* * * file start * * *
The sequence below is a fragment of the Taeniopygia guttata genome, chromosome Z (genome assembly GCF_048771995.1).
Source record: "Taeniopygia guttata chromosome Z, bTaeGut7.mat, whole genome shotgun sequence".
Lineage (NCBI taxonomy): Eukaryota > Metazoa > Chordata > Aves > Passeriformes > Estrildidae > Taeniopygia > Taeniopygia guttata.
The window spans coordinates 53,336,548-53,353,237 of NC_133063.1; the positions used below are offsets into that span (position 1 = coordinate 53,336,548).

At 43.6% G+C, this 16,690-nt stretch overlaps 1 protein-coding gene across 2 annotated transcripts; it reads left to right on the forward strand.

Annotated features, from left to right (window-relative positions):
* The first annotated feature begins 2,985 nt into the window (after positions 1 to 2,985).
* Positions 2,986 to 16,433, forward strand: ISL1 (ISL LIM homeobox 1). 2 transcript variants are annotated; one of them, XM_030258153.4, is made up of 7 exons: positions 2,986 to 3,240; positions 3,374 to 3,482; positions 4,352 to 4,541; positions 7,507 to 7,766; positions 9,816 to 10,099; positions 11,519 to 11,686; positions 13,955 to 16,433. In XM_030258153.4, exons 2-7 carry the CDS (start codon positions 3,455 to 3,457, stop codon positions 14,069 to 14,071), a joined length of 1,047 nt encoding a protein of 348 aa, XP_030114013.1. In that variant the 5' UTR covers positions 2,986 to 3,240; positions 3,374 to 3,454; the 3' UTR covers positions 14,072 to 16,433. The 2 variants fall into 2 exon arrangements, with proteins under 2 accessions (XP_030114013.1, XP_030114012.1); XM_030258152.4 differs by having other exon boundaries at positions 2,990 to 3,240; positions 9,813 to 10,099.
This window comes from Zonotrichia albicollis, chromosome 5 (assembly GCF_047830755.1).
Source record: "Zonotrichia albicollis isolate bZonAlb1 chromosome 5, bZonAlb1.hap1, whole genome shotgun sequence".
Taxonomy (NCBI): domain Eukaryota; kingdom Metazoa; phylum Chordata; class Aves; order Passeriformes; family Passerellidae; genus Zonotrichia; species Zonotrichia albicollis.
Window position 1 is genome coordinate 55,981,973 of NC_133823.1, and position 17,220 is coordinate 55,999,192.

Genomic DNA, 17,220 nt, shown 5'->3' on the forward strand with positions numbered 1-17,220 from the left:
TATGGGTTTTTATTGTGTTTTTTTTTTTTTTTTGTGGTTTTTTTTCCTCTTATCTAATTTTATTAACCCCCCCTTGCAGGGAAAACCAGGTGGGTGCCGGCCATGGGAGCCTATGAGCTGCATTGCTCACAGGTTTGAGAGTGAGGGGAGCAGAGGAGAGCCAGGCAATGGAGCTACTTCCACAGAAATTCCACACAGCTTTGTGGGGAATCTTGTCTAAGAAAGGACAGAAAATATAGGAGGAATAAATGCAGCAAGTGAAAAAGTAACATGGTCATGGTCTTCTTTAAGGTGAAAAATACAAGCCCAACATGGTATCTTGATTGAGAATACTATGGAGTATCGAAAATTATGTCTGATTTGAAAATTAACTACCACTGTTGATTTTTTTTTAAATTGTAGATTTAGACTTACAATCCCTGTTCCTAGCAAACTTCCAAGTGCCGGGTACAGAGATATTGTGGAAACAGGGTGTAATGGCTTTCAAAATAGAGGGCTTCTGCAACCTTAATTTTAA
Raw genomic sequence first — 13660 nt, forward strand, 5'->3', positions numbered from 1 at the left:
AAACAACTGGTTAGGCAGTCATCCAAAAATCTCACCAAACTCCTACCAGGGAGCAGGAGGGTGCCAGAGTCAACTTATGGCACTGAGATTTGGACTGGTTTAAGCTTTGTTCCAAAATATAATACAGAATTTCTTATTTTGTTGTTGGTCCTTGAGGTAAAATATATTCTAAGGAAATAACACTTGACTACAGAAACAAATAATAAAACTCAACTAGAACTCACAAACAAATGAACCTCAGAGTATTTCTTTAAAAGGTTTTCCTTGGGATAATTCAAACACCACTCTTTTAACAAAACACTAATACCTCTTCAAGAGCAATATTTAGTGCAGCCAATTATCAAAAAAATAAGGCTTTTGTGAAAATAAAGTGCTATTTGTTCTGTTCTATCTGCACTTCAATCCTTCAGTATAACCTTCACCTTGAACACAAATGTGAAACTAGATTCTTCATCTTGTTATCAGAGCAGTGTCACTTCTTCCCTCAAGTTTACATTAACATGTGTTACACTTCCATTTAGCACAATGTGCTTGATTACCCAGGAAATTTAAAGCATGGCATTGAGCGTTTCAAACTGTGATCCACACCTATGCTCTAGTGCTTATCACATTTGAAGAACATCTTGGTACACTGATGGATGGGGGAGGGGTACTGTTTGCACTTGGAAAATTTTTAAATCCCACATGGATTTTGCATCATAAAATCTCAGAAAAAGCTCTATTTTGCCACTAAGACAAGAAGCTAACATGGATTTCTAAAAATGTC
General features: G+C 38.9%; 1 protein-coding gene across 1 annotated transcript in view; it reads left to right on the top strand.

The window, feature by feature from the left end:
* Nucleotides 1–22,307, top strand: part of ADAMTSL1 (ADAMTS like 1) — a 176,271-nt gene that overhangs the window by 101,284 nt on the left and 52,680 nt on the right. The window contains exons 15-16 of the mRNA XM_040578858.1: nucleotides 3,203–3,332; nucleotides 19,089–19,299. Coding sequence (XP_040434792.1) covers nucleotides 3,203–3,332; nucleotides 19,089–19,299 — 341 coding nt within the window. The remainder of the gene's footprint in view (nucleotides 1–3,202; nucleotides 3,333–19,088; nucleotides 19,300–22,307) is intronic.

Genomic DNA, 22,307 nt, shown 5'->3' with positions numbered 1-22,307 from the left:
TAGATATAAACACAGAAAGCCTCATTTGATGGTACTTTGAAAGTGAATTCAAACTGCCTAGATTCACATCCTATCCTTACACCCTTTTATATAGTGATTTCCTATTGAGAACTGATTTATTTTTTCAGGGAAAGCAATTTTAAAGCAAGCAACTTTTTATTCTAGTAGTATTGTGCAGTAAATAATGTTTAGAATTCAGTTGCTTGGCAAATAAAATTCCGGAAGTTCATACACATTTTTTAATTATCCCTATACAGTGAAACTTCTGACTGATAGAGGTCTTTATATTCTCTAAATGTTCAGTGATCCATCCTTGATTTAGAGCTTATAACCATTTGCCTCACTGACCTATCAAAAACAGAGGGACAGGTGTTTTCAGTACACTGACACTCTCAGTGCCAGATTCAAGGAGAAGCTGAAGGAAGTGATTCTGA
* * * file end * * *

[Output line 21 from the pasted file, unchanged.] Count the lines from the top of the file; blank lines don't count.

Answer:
TAGATATAAACACAGAAAGCCTCATTTGATGGTACTTTGAAAGTGAATTCAAACTGCCTAGATTCACATCCTATCCTTACACCCTTTTATATAGTGATTTCCTATTGAGAACTGATTTATTTTTTCAGGGAAAGCAATTTTAAAGCAAGCAACTTTTTATTCTAGTAGTATTGTGCAGTAAATAATGTTTAGAATTCAGTTGCTTGGCAAATAAAATTCCGGAAGTTCATACACATTTTTTAATTATCCCTATACAGTGAAACTTCTGACTGATAGAGGTCTTTATATTCTCTAAATGTTCAGTGATCCATCCTTGATTTAGAGCTTATAACCATTTGCCTCACTGACCTATCAAAAACAGAGGGACAGGTGTTTTCAGTACACTGACACTCTCAGTGCCAGATTCAAGGAGAAGCTGAAGGAAGTGATTCTGA